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Welding

Learn to repair metal parts and structures, fabricate components and apply safe working practices using various welding and cutting equipment and techniques.

Two women graduates welding in full gear at Irving Shipyard.
Krista Langille (left) mentored Megan Miller (right) while she was in the Women Unlimited program. Both grads of the program, they now work together at Irv
Start Date:
September
Typical Length:
2 Years
Credential:
Diploma

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Overview

In this program, you learn how to permanently join pieces of metal by applying heat, using filler material or fusion process. You join parts that are being manufactured, form part of a structure or are damaged or worn. You also learn various welding and cutting processes to join structural steel and cut metal in vessels, piping and other components. Welders are good problem-solvers who have mechanical and mathematical aptitude and good planning skills.

In this program, you read and interpret blueprints and welding process specifications, gain knowledge of metallurgy and codes, and learn about the effectiveness of using different equipment for different welding processes.

Welding and Metal Fabrication are both two-year programs that share the same courses in the first year. Both programs offer strong apprenticeship tracks and graduates from both programs often end up working side-by-side.

Work experience

  • Field experience is a mandatory credit course, providing you with the opportunity to apply your knowledge and skills outside of the classroom.
    • Opportunities are typically unpaid and last approximately 5 weeks.
  • This program is eligible for an optional cooperative education (co-op) credit course between year one and two.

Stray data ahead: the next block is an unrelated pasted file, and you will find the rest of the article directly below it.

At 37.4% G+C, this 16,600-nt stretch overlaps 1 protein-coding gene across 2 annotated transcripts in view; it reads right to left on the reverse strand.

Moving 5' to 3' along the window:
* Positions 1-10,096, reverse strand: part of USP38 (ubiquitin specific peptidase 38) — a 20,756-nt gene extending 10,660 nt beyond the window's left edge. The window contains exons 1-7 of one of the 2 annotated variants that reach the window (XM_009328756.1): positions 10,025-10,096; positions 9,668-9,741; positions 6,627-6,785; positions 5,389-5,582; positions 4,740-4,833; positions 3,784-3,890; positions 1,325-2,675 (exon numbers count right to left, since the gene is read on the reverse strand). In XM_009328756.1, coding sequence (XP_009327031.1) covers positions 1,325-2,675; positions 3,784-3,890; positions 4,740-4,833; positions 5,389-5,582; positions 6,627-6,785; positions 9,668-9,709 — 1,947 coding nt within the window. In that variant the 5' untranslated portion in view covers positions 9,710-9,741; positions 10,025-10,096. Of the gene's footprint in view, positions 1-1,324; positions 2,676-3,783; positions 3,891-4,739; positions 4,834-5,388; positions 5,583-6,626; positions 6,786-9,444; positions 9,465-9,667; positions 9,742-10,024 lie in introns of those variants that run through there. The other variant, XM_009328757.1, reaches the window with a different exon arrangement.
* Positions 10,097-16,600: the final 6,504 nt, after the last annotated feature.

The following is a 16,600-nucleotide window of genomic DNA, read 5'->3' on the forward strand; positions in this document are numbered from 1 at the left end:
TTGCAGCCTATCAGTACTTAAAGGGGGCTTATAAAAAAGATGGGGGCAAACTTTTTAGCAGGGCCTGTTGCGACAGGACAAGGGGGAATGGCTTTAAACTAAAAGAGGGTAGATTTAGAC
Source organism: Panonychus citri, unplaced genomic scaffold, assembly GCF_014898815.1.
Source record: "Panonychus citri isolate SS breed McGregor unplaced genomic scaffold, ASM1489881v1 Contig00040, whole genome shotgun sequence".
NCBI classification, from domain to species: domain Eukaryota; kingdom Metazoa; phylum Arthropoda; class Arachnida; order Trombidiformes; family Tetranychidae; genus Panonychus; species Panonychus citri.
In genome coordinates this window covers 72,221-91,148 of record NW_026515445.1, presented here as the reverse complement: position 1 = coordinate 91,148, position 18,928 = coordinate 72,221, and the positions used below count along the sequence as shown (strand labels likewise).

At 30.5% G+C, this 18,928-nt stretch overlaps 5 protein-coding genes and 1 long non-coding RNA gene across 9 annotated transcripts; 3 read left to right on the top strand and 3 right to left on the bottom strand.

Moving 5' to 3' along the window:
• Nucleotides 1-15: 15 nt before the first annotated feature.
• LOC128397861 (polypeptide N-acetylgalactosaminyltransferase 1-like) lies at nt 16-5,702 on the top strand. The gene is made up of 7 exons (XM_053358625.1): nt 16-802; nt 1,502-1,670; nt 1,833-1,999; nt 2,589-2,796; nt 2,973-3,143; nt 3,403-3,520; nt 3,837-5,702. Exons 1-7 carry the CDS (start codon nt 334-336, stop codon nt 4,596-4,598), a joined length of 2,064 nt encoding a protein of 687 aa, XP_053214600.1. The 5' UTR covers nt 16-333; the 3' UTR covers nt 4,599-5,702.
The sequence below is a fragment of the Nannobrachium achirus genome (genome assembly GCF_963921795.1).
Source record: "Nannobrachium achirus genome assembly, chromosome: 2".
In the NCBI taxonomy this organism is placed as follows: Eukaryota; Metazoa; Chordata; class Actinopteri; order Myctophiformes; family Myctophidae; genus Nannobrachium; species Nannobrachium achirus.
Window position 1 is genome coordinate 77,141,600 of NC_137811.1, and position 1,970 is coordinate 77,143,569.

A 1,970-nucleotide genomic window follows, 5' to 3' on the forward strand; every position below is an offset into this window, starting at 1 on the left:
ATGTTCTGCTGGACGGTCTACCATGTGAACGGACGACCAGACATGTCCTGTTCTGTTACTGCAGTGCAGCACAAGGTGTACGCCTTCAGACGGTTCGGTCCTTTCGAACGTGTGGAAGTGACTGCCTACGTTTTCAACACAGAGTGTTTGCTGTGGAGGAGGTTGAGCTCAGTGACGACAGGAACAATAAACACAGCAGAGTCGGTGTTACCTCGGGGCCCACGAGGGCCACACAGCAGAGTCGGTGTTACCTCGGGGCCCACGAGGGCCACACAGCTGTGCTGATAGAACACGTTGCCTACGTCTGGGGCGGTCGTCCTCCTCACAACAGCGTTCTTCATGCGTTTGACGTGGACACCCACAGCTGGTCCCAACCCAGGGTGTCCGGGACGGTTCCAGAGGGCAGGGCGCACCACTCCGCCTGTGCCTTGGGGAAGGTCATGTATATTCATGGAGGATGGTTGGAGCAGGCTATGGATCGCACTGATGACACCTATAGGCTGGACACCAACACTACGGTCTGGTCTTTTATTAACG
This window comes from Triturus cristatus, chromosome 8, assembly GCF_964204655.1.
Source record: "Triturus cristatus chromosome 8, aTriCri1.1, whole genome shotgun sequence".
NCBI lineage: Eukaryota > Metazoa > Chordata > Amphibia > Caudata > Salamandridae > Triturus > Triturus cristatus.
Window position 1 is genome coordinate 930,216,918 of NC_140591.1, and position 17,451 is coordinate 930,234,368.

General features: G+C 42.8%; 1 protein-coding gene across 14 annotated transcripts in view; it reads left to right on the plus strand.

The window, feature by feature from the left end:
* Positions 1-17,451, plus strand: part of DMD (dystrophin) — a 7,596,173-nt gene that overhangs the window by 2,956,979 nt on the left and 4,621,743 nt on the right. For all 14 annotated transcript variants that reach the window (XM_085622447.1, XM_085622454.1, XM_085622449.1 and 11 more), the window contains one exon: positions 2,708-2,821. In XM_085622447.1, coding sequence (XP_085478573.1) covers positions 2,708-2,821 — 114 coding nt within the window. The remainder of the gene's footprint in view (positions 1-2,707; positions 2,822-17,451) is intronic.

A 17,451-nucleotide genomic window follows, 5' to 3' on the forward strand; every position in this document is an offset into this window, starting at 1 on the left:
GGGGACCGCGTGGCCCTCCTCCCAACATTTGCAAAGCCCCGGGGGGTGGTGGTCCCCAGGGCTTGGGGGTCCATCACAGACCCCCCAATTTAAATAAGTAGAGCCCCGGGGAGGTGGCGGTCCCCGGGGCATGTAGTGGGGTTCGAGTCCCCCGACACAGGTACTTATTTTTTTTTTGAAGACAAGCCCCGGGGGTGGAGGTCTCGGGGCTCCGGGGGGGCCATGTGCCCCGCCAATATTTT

• Co-op provides an opportunity for paid, full-time employment in a field related to your program.
    • Co-op takes place in third term and must be a minimum of 12 weeks and 420 hours.
    • Our co-op program follows Co-operative Education and Work-Integrated Learning Canada (CEWIL) guidelines.
  • Transportation, accommodations and other costs related to work experience are your responsibility.
  • For more information, visit work experience opportunities.

Choose NSCC

  • Designed to meet the increasing demands of the welding and fabrication sector, the skills you learn are relevant to the needs of industry, now and in the future.
  • This program places a high importance on providing you with skills and knowledge to work safely in industry. To prepare for employment, you participate in safety awareness courses.

Other info

  • Many employers in this industry require a current, official criminal record check as part of the hiring process. A conviction on your criminal record may impact your ability to secure employment.

September 2024

Campus Full time/part time Delivery Availability
Akerley Campus
Dartmouth
Full time In person
Delivered in-person. Some courses may have online elements.
Waitlist
Burridge Campus
Yarmouth
Full time In person
Delivered in-person. Some courses may have online elements.
Waitlist
Pictou Campus
Stellarton
Full time In person
Delivered in-person. Some courses may have online elements.
Waitlist
Strait Area Campus
Port Hawkesbury
Full time In person
Delivered in-person. Some courses may have online elements.
Waitlist
Sydney Waterfront Campus
Sydney
Full time In person
Delivered in-person. Some courses may have online elements.
Waitlist

Admission requirements

Program requirements

  • Portfolio development – As part of your studies at NSCC, you develop a portfolio of your work; the portfolio captures your achievements and profiles your skills to employers.

Tuition, fees and program costs

In addition to annual tuition, there are program costs (books, tools, etc.) and student fees for College services, health and dental plans, your student association and parking.